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The 15 Most Important People in European History

The List:
1 Adolf Hitler
2 Isaac Newton
3 Albert Einstein
4 Queen Elizabeth I
5 Charles Darwin
6 King Henry VIII
7 Leonardo Da Vinci
8 Mahatma Gandhi
9 Otto Von Bismarck
10 Galileo Galilei
11 Winston Churchill
12 Michelangelo
13 William Shakespeare
14 Francis Bacon
15 Pablo Picasso
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No. 4 Queen Elizabeth I

This English Monarch, daughter of Henry VIII (ranked number six) had enormous impact on European History, due to her role in the Reformation, England's entrance to the world stage, and improvements in world culture, especially the works of William Shakespeare.

Elizabeth was born in 1533 to Henry VIII and Anne Boleyn. Within about 30 years she had the throne, succeeded from her half-sister (Bloody) Mary. Her first, and most useful action concerned religion. Unlike her other siblings, Mary (fiercely Catholic) and her brother Edward VI (fiercely Protestant), Elizabeth was not especially religious. In fact, while she was nominally Protestant, she was in reality a Politique-she believed in what worked-and religious stability worked. She essentially gave most Christians the right of freedom of religion, and with the exception of her advisors, the right to worship where they pleased. This moderate behavior allowed for English Religion to exist without the large-scale violence that plagued other European Countries.

But Elizabeth also prospered militarily. At that time, England was essentially against the world, with enemies in Scotland, Spain and France. In 1572, Elizabeth sent troops for the first time to the Continent to aid French Protestants struggling against the Catholic ruled state. She also sent supplies, mostly cash, to other Protestant nations, specifically the states of the Netherlands, to aid them in becoming Independent from the controls of the Holy Roman Empire. However her largest Military victory came in 1588, when troops under her command defeated the infamous Spanish Armada, over a hundred ships sent by Spain's King Phillip II to invade English Soil. They did not succeed.

Elizabeth's significance rests on three factors. The first factor involves the direct impact on people's everyday lives. Here the answer is obvious. Elizabeth managed to prevent an invasion of British soil by Spanish efforts. I imagine that the everyday life of British citizens would be rather different if the Spanish Crown controlled them. Language and culture would be vastly different, the political development of England would probably be more totalitarian, rather than based on individual rights-the way England is today. If Elizabeth had not been queen, the religion in England could have been different as well. Elizabeth established the tradition for religious moderation and choice that England has today. If she had not been queen, it might well have been different.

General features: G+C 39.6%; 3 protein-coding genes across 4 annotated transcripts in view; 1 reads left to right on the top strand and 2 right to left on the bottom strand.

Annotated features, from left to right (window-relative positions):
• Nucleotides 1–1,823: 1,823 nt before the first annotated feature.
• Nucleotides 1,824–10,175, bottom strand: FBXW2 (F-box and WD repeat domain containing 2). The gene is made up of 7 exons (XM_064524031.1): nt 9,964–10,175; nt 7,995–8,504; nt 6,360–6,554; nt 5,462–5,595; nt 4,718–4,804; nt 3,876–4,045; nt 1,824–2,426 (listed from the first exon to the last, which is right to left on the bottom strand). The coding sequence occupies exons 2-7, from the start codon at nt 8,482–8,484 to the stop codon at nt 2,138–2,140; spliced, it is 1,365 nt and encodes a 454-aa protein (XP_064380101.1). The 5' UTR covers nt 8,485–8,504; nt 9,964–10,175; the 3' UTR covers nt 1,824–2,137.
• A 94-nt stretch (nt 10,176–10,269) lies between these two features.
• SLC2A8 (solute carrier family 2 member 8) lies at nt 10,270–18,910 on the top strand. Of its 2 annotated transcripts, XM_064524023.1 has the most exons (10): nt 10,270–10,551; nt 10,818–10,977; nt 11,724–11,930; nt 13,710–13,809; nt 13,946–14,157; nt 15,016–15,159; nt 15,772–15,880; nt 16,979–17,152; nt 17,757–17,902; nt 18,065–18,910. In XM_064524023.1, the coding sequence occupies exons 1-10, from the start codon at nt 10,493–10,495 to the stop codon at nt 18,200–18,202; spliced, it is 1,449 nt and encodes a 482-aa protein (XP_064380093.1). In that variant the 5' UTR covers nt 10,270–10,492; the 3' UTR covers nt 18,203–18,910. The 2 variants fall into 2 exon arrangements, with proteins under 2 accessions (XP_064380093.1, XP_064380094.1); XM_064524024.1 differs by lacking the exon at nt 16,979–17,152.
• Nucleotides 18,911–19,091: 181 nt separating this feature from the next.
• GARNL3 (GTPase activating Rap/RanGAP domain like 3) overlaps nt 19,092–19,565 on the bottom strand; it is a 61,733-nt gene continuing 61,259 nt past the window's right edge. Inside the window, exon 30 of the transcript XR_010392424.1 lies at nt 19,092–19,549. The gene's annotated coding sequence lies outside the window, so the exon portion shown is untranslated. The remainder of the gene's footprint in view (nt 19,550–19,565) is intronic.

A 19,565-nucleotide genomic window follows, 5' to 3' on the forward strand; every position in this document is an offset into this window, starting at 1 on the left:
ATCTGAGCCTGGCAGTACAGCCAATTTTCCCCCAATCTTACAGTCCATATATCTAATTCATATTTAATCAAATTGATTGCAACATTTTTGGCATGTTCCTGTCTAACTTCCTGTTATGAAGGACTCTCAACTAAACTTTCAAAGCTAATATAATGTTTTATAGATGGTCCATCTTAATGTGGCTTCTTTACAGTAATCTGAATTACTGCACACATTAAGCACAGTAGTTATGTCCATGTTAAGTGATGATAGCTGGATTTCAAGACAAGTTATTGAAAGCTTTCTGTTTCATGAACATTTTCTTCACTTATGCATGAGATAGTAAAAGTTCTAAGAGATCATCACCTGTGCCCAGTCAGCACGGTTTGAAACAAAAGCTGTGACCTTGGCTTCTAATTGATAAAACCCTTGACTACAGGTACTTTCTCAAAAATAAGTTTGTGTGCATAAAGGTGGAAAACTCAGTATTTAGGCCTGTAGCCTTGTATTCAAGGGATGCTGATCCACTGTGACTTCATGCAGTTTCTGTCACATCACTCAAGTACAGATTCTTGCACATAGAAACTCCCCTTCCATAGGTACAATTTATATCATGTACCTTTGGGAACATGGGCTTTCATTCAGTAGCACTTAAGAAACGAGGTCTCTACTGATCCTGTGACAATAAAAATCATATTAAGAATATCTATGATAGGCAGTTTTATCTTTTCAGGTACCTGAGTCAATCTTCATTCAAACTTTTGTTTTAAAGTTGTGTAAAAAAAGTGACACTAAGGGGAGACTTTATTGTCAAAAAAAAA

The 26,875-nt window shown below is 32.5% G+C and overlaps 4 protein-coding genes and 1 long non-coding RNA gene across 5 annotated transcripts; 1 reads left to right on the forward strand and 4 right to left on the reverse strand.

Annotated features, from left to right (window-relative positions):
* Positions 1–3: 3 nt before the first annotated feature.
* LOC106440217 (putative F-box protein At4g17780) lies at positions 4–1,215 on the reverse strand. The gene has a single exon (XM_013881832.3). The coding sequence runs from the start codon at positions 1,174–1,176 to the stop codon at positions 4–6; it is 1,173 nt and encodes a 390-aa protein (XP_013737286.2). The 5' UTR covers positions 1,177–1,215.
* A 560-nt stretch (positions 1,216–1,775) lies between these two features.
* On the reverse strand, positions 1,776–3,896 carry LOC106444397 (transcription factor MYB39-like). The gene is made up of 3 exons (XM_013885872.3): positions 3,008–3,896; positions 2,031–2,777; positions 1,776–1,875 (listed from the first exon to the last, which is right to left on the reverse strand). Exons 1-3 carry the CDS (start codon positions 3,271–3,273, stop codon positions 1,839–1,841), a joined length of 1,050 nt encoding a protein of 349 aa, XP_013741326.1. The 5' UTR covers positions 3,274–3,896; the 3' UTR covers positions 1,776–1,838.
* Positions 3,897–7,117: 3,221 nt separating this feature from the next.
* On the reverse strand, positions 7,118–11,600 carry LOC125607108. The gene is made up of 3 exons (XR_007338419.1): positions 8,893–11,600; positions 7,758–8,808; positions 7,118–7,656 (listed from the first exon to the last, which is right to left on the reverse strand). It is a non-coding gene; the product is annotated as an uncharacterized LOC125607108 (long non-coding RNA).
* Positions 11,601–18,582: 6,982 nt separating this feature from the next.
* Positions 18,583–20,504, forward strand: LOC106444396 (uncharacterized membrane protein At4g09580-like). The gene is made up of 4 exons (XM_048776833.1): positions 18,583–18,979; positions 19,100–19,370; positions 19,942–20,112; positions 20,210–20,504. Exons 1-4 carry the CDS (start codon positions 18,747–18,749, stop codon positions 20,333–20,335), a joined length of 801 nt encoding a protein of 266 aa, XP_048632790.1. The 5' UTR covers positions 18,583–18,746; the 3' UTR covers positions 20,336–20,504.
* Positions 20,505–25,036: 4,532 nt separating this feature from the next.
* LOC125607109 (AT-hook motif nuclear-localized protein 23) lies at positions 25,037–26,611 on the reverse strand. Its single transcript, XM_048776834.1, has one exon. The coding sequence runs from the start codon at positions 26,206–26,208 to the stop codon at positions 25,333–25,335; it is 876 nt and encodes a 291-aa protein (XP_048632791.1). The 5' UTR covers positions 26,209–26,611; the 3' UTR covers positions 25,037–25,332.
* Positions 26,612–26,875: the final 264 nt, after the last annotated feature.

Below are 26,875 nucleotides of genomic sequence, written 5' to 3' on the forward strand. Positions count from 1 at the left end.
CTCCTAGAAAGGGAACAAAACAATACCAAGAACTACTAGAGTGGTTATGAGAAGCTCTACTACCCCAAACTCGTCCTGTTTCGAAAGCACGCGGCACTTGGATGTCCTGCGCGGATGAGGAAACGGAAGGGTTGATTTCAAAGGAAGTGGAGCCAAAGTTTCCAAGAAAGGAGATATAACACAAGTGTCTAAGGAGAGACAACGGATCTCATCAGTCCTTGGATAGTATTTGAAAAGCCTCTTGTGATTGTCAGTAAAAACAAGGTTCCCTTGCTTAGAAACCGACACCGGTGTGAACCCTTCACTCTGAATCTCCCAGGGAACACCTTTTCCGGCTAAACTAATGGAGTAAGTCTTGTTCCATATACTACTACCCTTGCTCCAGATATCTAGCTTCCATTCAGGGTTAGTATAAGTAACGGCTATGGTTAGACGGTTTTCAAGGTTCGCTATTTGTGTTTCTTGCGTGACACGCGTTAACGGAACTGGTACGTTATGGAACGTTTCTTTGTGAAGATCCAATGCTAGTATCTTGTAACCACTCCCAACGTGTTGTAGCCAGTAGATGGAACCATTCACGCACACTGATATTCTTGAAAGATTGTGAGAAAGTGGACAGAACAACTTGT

The second factor involves the impact on countries in general. Here, we must consider what Elizabeth did. Elizabeth preserved England as we know it, allowing for political distinction of this country. If Spain had managed to invade, than England may not have existed. Elizabeth also took efforts to make sure that England was a trade powerhouse. Before, England really did not have many connections in the New World. After, England was on the stage to having territories across the globe, all due to the efforts of this Queen.

The final factor that must be considered involves the impact on long-term movements. Here, the true test of greatness is that many movements that could have been developed were not. There were no religious movements that threatened individual liberty. There were no purges, there were no invasions. This factor allowed for the long term stability of the British Isles, and can help explain why Britain has never had a significant rebellion, with the exception of the British Civil War and the Glorious Revolution, since.

Birth: September 7, 1553 in Greenwich Palace
Nickname: The Virgin Queen
Education: Educated privately by Queen Dowager Katherine.
Occupation: Queen of England
Religious Affiliation: Anglican
Marriage: Never married.
Children: None.
Political Affiliation: None.
Writings: None Significant.
Died: March 24, 1603 in London (Richmond Palace).
Buried: Westminster Abbey

Links for Queen Elizabeth I
Elizabeth I (1533-1603) -
Queen Elizabeth I -
Official Web Site of the British Monarchy -